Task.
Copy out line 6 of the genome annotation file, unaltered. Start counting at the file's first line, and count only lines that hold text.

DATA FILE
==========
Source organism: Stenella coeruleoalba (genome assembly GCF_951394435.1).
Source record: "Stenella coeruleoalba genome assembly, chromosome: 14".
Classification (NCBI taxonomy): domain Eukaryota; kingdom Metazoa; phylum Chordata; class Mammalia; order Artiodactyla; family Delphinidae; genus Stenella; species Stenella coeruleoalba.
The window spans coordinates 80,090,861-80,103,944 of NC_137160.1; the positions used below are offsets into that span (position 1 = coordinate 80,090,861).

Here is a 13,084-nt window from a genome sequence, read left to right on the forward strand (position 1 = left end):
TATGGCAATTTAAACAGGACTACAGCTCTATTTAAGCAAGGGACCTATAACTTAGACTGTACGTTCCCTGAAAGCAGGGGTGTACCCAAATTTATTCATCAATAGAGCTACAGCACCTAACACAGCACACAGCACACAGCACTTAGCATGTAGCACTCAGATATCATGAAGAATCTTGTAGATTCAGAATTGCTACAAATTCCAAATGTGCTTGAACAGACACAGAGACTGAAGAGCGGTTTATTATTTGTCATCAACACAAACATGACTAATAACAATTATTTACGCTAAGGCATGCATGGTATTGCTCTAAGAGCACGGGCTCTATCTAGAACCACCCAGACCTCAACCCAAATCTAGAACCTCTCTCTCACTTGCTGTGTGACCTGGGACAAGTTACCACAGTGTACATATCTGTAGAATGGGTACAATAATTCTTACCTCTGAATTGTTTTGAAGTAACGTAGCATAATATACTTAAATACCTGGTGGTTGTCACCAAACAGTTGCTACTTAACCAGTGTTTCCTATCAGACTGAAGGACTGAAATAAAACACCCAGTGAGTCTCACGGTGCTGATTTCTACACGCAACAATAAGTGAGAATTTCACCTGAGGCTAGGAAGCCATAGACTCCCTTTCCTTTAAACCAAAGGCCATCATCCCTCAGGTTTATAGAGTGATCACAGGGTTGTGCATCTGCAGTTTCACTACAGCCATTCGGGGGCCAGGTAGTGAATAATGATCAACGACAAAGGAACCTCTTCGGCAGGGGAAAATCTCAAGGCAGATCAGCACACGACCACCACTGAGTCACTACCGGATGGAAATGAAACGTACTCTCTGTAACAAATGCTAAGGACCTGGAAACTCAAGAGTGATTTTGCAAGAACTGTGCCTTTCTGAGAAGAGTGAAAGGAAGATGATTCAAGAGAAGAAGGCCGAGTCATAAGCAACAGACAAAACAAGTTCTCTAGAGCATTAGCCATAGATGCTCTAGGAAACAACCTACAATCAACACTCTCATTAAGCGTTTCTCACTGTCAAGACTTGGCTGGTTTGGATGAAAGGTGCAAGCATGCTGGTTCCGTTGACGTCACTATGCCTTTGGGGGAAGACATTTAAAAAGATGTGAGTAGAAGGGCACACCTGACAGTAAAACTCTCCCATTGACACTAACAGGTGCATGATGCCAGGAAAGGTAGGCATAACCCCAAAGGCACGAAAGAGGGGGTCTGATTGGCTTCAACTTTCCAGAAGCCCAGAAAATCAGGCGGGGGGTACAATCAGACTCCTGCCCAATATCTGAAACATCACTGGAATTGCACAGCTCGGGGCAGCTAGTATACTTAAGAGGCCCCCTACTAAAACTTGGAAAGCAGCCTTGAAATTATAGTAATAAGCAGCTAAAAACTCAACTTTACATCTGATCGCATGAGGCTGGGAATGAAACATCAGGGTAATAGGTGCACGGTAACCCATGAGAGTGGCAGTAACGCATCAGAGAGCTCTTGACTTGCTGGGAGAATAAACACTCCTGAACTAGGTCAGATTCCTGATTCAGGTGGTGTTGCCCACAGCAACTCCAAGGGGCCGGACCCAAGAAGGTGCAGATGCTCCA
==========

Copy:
TATGGCAATTTAAACAGGACTACAGCTCTATTTAAGCAAGGGACCTATAACTTAGACTGTACGTTCCCTGAAAGCAGGGGTGTACCCAAATTTATTCATCAATAGAGCTACAGCACCTAACACAGCACACAGCACACAGCACTTAGCATGTAGCACTCAGATATCATGAAGAATCTTGTAGATTCAGAATTGCTACAAATTCCAAATGTGCTTGAACAGACACAGAGACTGAAGAGCGGTTTATTATTTGTCATCAACACAAACATGACTAATAACAATTATTTACGCTAAGGCATGCATGGTATTGCTCTAAGAGCACGGGCTCTATCTAGAACCACCCAGACCTCAACCCAAATCTAGAACCTCTCTCTCACTTGCTGTGTGACCTGGGACAAGTTACCACAGTGTACATATCTGTAGAATGGGTACAATAATTCTTACCTCTGAATTGTTTTGAAGTAACGTAGCATAATATACTTAAATACCTGGTGGTTGTCACCAAACAGTTGCTACTTAACCAGTGTTTCCTATCAGACTGAAGGACTGAAATAAAACACCCAGTGAGTCTCACGGTGCTGATTTCTACACGCAACAATAAGTGAGAATTTCACCTGAGGCTAGGAAGCCATAGACTCCCTTTCCTTTAAACCAAAGGCCATCATCCCTCAGGTTTATAGAGTGATCACAGGGTTGTGCATCTGCAGTTTCACTACAGCCATTCGGGGGCCAGGTAGTGAATAATGATCAACGACAAAGGAACCTCTTCGGCAGGGGAAAATCTCAAGGCAGATCAGCACACGACCACCACTGAGTCACTACCGGATGGAAATGAAACGTACTCTCTGTAACAAATGCTAAGGACCTGGAAACTCAAGAGTGATTTTGCAAGAACTGTGCCTTTCTGAGAAGAGTGAAAGGAAGATGATTCAAGAGAAGAAGGCCGAGTCATAAGCAACAGACAAAACAAGTTCTCTAGAGCATTAGCCATAGATGCTCTAGGAAACAACCTACAATCAACACTCTCATTAAGCGTTTCTCACTGTCAAGACTTGGCTGGTTTGGATGAAAGGTGCAAGCATGCTGGTTCCGTTGACGTCACTATGCCTTTGGGGGAAGACATTTAAAAAGATGTGAGTAGAAGGGCACACCTGACAGTAAAACTCTCCCATTGACACTAACAGGTGCATGATGCCAGGAAAGGTAGGCATAACCCCAAAGGCACGAAAGAGGGGGTCTGATTGGCTTCAACTTTCCAGAAGCCCAGAAAATCAGGCGGGGGGTACAATCAGACTCCTGCCCAATATCTGAAACATCACTGGAATTGCACAGCTCGGGGCAGCTAGTATACTTAAGAGGCCCCCTACTAAAACTTGGAAAGCAGCCTTGAAATTATAGTAATAAGCAGCTAAAAACTCAACTTTACATCTGATCGCATGAGGCTGGGAATGAAACATCAGGGTAATAGGTGCACGGTAACCCATGAGAGTGGCAGTAACGCATCAGAGAGCTCTTGACTTGCTGGGAGAATAAACACTCCTGAACTAGGTCAGATTCCTGATTCAGGTGGTGTTGCCCACAGCAACTCCAAGGGGCCGGACCCAAGAAGGTGCAGATGCTCCA